What sort of horror must have accompanied that first impact? The early railguns are crude, and in the early game are more likely to hit an empty desert than anything of strategic importance, but even that must have been terrifying. A "missed" shot that nonetheless screamed down from the sky to leave a hundred-mile scar across the earth.

Anyone who witnessed that kind of destruction would have to know that they've entered a new age. That to embrace that power is to attempt to harness the engine of your own extinction. Yet who has ever turned their back on that path, refused to wield the sword when it is offered to them, especially when they would be first?

Did they feel a grim satisfaction when the cities started to fall? There is a certain beauty in seeing a design come to fruition, even if it is being turned against you. If an invention was meant to kill, then you could take pride, even as it killed yourself.

Or maybe there was wailing and grief, a hypocritical fury at their foes for mirroring the diabolical architecture of their war machine.

I think, though, that it was mostly relief. Once these weapons were fired in anger, there could be no retreat. You could never forgive your enemies, and you could never ask them to forgive you. As soon as it was decided that the War would be fought with railguns and gamma ray lasers, its course was set. It could only end when one side or the other was utterly annihilated.

As far as my part goes, I think I have to be satisfied with that. Due to decisions made entirely without my input and consent, my planet has put itself on an unalterable course. I may think the War is madness, but a madness shared by the entire world is the very definition of sanity. It may be impossible for one man to change the destiny of a whole planet, but he has the choice to face that destiny as a patriot.

I can only hope that there is no such thing as hell. I wouldn't want to face the millions I've sent to it.

Sunday, June 25, 2017

Interplanetary - 10/20 hours

I wish I could identify the X-factor that makes a game feel compelling to me. It would save me a lot of trouble. Because, at a certain level of abstraction, Interplanetary seems like exactly my sort of game. You build infrastructure and then you use that infrastructure for a purpose. Yet, the game has so far failed to capture my imagination.

I don't dislike it, exactly. It's just I've reached a point where I have a working mental model of how each match is going to play out, and there's rarely any version of these visions that particularly appeals to me. It's not that I've mastered the game, or am even especially good. I simply feel like I can already see the ladder of mastery, and it's not one that I especially want to climb.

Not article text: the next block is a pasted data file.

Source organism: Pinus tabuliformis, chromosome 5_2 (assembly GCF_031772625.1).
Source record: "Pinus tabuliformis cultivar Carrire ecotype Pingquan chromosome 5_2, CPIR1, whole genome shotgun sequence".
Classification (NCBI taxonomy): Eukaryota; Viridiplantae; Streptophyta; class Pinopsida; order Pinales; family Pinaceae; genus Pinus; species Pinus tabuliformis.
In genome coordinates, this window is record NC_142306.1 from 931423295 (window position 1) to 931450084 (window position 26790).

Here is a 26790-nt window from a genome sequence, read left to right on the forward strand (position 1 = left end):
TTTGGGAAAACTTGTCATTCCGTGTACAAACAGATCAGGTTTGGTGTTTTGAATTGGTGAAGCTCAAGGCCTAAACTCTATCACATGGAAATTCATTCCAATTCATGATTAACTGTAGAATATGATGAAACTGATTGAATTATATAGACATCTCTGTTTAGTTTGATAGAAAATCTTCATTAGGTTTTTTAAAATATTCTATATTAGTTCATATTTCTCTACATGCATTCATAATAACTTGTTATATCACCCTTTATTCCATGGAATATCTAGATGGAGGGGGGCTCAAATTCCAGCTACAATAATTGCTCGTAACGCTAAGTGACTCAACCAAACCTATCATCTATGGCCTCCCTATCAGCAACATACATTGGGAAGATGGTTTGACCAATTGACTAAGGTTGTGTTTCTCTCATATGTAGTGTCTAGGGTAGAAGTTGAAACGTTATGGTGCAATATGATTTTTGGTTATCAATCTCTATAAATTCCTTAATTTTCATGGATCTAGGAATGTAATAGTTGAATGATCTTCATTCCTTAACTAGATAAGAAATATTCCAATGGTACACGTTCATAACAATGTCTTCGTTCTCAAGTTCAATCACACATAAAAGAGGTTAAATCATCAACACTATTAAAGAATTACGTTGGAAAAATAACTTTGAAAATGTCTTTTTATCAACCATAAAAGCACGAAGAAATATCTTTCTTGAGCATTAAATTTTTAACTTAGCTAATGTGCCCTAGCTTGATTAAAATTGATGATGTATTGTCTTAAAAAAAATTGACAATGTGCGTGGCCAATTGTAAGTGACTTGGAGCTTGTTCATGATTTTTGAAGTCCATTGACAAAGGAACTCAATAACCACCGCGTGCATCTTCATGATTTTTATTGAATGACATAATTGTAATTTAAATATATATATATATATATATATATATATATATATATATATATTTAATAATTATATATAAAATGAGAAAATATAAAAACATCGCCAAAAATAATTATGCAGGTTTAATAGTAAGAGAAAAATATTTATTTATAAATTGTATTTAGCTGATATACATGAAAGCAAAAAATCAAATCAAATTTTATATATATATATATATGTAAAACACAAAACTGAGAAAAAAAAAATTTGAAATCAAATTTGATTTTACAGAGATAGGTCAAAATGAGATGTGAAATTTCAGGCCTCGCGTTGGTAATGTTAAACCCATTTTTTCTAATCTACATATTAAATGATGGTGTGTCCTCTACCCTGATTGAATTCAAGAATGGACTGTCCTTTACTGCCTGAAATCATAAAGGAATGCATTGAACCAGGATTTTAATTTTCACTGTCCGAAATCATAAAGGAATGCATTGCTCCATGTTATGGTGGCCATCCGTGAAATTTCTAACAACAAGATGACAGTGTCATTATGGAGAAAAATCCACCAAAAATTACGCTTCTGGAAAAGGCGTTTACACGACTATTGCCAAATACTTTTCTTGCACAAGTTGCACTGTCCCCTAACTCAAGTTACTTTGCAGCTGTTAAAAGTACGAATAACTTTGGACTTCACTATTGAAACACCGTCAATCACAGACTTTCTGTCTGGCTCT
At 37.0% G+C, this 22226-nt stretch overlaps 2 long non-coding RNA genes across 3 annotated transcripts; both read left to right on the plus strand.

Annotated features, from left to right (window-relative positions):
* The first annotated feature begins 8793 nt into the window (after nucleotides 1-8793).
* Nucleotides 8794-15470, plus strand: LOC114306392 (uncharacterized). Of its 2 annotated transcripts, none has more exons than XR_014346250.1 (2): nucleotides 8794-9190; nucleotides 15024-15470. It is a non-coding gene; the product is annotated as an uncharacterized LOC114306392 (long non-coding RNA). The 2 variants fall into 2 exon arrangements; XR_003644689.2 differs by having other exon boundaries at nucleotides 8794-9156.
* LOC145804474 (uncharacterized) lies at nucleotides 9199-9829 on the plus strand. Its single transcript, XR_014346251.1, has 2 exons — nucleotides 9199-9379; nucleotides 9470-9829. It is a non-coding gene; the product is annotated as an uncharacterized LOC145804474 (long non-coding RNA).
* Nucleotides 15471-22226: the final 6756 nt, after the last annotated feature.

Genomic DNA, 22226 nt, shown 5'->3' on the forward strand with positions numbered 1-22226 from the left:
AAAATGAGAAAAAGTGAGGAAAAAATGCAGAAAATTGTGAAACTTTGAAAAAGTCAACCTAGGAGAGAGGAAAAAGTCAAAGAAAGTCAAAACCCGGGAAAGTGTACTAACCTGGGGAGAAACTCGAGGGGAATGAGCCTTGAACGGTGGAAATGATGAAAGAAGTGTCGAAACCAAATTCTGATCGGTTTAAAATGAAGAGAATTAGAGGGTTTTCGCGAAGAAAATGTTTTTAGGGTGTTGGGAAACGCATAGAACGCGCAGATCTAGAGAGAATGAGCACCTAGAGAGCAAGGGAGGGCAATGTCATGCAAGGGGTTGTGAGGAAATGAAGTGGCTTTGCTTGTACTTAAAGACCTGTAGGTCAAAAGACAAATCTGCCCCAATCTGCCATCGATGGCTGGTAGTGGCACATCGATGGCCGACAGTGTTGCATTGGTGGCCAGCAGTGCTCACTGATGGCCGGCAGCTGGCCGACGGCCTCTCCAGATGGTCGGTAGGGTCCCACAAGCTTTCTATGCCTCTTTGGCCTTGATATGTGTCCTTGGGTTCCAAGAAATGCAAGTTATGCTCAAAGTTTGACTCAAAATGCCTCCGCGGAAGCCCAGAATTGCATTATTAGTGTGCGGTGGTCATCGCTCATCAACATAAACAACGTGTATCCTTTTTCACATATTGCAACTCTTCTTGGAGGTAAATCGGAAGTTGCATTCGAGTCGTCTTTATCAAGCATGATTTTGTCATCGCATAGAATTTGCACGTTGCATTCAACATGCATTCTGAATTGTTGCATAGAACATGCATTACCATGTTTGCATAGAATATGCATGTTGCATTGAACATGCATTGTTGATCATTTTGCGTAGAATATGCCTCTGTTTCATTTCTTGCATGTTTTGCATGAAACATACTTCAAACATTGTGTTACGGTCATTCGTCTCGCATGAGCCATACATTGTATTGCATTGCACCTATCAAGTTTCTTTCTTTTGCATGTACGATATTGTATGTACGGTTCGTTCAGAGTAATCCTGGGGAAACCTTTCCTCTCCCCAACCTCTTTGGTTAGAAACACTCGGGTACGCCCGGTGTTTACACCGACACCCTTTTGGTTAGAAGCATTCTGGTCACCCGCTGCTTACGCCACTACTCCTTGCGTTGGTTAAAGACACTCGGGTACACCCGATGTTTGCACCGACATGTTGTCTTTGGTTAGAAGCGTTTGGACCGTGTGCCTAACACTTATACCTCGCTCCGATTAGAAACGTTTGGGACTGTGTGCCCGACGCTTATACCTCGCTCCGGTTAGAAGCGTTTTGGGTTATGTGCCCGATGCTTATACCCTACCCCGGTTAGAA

It probably comes down to a fundamental ideological disconnect. The best case scenario is that I wreck my opponent's infrastructure so badly that they can't fight back. The worst case scenario is watching my planet get systematically dismantled as I fall behind and become unable to catch up. I mean, if you squint, the basic gameplay loop is similar to something like Civilization, where you research technologies and construct buildings to develop your economy and become more powerful. However, it's probably telling that for all the 300+ hours I have in Civilization V, you could count my number of conquest victories on the fingers of one hand.

Which is really just a personal hang-up, I know. I really just have to tough it out and learn to embrace the pointless cruelty. I guess it is kind of fun to try and guess where my railgun projectiles will go, as they pass through all the various interfering gravitational fields. There is a moment of anticipation and release as they approach a target planet and just barely miss, curving off into the great unknown or plunging down, into the sun. And when they hit, it's even better. I should probably look at the game less as a genocide simulator and more like a geometrical puzzle.

It doesn't help a lot, because the specific puzzle is poorly presented through an interface that actively lies to you, but I've played games with weaker premises.

Wednesday, June 21, 2017

Interplanetary - 5/20 hours

Having got a little more time in with this game, and having won it a total of two times by now, I have to say, I think I have this game figured out. Which is not quite the same as saying I'm good at it, but I think I understand the ways in which I am bad and the basic path I need to take to get better.

And the essence of the game, near as I can tell, is that it doesn't give you enough information to make good decisions. Or, more accurately, there's a tradeoff - the less information you have about your weapons effects, the more damage that weapon will do. Railguns give you no control over your attacks besides the initial trajectory, and thus do the most damage. Missiles are aimed much like railguns, but you can choose where they land if they connect, so they do middle damage, and lasers allow you to select your targets precisely and reliably, but do the least damage.